Tackling Mental Health at Work

Tackling Mental Health at Work

Understanding the impact of mental health issues in the workplace have been steadily increasing but some still have a long way to go.

According to a 2015-2016 report by Deloitte UK on the impact of mental health in the workplace, there were:

  • 488,000 reported cases of work-related stress, anxiety or depression
  • 77 per cent of employees have experienced symptoms of poor mental health in their lives
  • Only 2 in 5 employees were working at peak performance

Additionally, the Australian organisation Heads Up cites that around 1 million Australian adults live with depression and 2 million suffer from anxiety.

So how best should employers tackle mental health in the workplace?

The first thing, according to Heads up is being able to recognise changes in employee behaviour that may be impacting employee mental health:
Examples include:

  •  Avoiding work commitments
  • Becoming overwhelmed or upset easily
  • Having difficulty making decisions
  • Making references to being constantly worried and/or feeling apprehensive

For diagnosed mental health conditions, there are specific legal obligations that employers have regarding employees who have a mental health condition. These include:

  • Making reasonable adjustments so that employees can perform their role more effectively
  • Workplace health and safety
  • Ensuring privacy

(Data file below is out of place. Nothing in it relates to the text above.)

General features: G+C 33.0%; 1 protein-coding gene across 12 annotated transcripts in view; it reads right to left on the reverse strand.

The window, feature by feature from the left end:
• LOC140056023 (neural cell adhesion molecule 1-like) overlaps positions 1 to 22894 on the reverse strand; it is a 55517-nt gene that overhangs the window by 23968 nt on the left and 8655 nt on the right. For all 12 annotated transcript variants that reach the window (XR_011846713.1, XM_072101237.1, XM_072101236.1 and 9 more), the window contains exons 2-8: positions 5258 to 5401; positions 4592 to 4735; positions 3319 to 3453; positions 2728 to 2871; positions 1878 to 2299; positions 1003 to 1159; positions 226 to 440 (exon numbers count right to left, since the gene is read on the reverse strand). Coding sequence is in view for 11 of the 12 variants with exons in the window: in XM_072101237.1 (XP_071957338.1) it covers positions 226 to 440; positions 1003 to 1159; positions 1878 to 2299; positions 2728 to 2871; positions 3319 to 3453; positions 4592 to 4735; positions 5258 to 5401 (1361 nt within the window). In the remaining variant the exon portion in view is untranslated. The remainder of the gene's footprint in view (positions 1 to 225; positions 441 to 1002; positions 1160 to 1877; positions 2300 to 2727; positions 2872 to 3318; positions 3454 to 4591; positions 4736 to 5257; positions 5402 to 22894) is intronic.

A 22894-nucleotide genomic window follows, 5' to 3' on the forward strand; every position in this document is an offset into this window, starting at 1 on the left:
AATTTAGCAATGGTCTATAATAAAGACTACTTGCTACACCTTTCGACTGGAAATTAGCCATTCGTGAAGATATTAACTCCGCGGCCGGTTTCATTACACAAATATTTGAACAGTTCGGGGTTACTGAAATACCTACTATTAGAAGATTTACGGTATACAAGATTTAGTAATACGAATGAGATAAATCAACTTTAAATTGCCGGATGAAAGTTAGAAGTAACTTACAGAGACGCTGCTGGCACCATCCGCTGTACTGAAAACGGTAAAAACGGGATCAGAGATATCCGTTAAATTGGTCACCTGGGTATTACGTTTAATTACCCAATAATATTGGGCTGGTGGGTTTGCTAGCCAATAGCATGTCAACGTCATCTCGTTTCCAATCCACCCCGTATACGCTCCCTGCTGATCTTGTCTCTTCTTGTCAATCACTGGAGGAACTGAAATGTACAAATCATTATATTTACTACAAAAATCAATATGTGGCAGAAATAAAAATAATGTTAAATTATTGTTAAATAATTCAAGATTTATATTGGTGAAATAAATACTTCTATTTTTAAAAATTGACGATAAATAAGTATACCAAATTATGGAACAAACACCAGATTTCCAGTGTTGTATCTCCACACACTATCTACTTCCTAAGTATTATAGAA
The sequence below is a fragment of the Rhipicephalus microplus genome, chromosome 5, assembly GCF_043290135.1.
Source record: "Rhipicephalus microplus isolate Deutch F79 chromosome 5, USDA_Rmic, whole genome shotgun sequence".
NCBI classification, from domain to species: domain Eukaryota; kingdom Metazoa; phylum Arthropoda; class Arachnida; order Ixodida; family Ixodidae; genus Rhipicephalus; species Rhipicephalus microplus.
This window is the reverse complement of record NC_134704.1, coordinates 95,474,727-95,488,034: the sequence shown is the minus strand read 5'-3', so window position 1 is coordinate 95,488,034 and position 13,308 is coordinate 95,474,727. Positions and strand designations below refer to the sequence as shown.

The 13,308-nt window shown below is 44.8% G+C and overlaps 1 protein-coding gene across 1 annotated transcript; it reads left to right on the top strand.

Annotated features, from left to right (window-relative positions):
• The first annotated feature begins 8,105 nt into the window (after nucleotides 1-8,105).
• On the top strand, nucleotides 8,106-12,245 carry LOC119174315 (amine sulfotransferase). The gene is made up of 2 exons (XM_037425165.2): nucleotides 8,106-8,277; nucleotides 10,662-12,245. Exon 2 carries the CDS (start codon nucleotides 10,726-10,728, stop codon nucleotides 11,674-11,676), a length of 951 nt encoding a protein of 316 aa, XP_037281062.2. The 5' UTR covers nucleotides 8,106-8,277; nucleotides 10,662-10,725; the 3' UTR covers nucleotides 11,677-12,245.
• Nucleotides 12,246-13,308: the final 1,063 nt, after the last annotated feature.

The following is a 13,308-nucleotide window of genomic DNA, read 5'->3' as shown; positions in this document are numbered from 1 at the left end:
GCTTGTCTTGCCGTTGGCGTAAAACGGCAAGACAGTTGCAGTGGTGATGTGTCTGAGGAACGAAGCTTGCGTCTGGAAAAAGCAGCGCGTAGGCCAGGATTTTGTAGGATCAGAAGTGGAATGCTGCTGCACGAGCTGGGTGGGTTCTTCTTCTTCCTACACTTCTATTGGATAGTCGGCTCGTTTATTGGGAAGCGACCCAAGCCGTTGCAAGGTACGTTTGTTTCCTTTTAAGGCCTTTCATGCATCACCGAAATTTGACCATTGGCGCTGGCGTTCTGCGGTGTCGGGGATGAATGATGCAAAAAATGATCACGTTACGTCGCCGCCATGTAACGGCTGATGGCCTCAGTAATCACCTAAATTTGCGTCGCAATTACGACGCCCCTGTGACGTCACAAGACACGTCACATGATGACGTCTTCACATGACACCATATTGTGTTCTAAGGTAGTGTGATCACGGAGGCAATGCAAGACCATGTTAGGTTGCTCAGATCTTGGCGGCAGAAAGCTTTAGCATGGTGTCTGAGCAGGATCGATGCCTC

• Ensuring a workplace does not take any adverse action against an employee because of their mental health

Australian employers have specific legal obligations regarding employees with a mental health condition including:

  1. discrimination – making changes (reasonable adjustments) to enable employees to perform their duties more effectively, provided employees can fulfil the inherent or core requirements of the job
  2. work health and safety – eliminating the risks to workers’ health and safety so far as is reasonably practicable
  3. privacy – ensuring personal information about an employee’s mental health status is not disclosed to anyone without the employee’s consent
  4. fair work – ensuring a workplace does not take any adverse action against an employee because of their mental health condition.

Employers may have additional responsibilities under state and territory legislation relating to the return to work process if the employee is involved in a workers’ compensation claim. Guidance should be sought form their Health and Safety regulator.

Consider: what would be the approach if the employee was suffering from a physical illness?

Similar management approaches include:

  • Developing a plan to remain at or return to work
  • Being inclusive
  • Staying in touch
  • Maintaining confidentiality and privacy
  • Setting clear expectations

For advice on managing mental health in your workplace, speak to the HR Consulting team at Flexi Personnel